Rhode Island Pension Settlement Approved by Retirees; Union Members Next to Vote


Rhode Island retirees on Monday approved the proposed pension settlement between the state and its pensioners, according to the Providence Journal.

Retirees reportedly approved the measure by a wide margin, although voter turnout was low.

The exact numbers are still under wraps as the involved parties are bound by a gag order.

There are still several obstacles the proposed settlement has yet to maneuver: union members will vote on the measure throughout the week, and then the settlement will go to state lawmakers and eventually a judge for approval.

More details emerged Monday about the specific terms of the settlement. The Providence Journal reports:

More than one version of the proposed settlement has circulated. The version provided the select group of retirees voting on Monday promised more frequent COLAs – every four years, instead of five – and on a larger portion of the retiree’s benefits.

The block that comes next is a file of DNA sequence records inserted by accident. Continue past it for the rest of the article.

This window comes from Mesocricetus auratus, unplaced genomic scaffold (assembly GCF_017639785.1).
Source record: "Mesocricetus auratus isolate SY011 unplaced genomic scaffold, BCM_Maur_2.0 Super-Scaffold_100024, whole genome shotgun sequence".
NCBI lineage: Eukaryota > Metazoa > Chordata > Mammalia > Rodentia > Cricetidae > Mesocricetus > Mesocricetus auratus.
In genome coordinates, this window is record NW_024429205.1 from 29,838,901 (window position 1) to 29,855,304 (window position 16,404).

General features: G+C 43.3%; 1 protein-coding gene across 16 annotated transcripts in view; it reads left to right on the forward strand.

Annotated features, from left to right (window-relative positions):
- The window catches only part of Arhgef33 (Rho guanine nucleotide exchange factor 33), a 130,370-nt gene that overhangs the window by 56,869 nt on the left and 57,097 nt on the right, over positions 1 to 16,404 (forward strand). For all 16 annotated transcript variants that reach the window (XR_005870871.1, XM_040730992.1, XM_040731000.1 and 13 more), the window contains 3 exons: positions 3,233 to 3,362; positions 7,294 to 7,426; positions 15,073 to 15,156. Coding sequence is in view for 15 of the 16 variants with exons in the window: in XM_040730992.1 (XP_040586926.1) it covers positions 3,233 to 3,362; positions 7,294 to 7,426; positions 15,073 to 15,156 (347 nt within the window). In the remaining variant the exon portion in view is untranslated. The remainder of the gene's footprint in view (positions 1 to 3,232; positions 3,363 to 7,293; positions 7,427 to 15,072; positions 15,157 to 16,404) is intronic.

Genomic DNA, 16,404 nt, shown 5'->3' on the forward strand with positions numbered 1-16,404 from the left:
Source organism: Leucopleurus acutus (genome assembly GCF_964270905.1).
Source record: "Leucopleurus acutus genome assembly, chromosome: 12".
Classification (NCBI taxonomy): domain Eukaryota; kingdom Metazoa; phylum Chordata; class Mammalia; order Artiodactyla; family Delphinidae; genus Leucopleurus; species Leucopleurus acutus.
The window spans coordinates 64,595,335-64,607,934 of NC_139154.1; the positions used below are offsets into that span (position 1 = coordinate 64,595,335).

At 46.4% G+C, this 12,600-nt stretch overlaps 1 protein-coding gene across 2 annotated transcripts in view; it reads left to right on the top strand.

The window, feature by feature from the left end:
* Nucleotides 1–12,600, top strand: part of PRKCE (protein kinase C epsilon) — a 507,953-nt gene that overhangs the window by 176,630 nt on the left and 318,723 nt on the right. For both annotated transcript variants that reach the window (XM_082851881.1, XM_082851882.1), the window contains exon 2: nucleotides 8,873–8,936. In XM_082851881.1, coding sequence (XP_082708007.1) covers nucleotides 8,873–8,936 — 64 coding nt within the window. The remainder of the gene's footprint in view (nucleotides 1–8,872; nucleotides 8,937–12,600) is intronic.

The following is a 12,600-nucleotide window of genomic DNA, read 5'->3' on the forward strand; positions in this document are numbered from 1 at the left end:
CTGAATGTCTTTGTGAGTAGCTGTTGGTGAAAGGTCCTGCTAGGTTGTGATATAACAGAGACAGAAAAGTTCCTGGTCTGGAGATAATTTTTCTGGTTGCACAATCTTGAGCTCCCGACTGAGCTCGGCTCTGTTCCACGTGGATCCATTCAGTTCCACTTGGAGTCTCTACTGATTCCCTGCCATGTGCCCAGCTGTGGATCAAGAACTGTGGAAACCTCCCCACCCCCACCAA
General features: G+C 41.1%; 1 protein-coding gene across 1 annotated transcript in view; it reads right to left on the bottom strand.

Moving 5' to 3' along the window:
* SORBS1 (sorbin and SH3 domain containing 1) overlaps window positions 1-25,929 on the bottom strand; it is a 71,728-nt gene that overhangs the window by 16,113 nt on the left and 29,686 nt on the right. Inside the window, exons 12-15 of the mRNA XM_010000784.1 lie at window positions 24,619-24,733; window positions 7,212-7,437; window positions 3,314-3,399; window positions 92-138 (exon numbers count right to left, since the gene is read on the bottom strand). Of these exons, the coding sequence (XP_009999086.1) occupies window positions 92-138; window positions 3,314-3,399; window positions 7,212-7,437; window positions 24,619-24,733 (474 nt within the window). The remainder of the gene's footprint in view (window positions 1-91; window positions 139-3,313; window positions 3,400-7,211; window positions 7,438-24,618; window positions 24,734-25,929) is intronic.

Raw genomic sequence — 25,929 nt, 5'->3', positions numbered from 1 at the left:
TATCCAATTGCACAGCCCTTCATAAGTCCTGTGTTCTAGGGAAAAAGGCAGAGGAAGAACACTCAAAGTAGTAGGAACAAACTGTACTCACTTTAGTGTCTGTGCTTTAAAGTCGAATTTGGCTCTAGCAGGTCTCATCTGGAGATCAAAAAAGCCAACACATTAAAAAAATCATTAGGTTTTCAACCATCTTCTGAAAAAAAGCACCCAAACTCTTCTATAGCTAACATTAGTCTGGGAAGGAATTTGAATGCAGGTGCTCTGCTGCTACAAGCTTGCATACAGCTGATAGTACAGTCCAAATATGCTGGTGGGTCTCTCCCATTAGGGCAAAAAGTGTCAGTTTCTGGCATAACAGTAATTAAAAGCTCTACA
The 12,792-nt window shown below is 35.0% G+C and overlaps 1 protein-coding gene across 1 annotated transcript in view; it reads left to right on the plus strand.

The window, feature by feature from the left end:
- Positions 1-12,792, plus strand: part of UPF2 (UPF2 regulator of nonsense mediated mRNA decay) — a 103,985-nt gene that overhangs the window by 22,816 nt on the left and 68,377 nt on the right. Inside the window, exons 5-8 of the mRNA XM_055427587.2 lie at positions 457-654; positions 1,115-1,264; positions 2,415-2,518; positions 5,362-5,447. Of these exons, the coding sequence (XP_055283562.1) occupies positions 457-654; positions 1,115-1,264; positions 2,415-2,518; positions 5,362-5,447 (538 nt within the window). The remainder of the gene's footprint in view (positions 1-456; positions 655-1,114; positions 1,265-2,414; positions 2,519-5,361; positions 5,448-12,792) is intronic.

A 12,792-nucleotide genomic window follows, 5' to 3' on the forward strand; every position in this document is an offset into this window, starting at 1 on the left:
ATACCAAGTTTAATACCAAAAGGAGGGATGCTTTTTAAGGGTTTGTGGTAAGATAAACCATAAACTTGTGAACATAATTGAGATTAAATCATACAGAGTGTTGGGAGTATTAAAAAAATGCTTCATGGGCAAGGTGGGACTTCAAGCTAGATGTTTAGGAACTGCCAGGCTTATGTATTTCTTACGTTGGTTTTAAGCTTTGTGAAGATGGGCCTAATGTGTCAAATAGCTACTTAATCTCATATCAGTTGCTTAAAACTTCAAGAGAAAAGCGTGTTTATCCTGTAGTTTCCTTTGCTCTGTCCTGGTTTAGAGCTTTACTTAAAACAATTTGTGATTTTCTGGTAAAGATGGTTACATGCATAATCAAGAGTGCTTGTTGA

It says, for example: Those with a suspended COLA, who are retired “as of the effective date of the new deal’’ will get a COLA on their first $30,000 in benefits, while $25,000 will remain the base for future retirees.

‘The current “indexed cap’’ is $25,855, for those retirees in more than 50 comparatively well-funded municipal retirement plans that qualified for a COLA this year. “The indexed cap which will be used for the next 4-year COLA in 2017 will be approximately $32,225.”

Currently, Rhode Island retirees only receive a COLA once every five years.

The settlement is also rumored to include a lower retirement age and two $500 stipends for retirees.


Photo by By Jim Jones (Own work) [CC BY-SA 3.0 (http://creativecommons.org/licenses/by-sa/3.0)], via Wikimedia Commons

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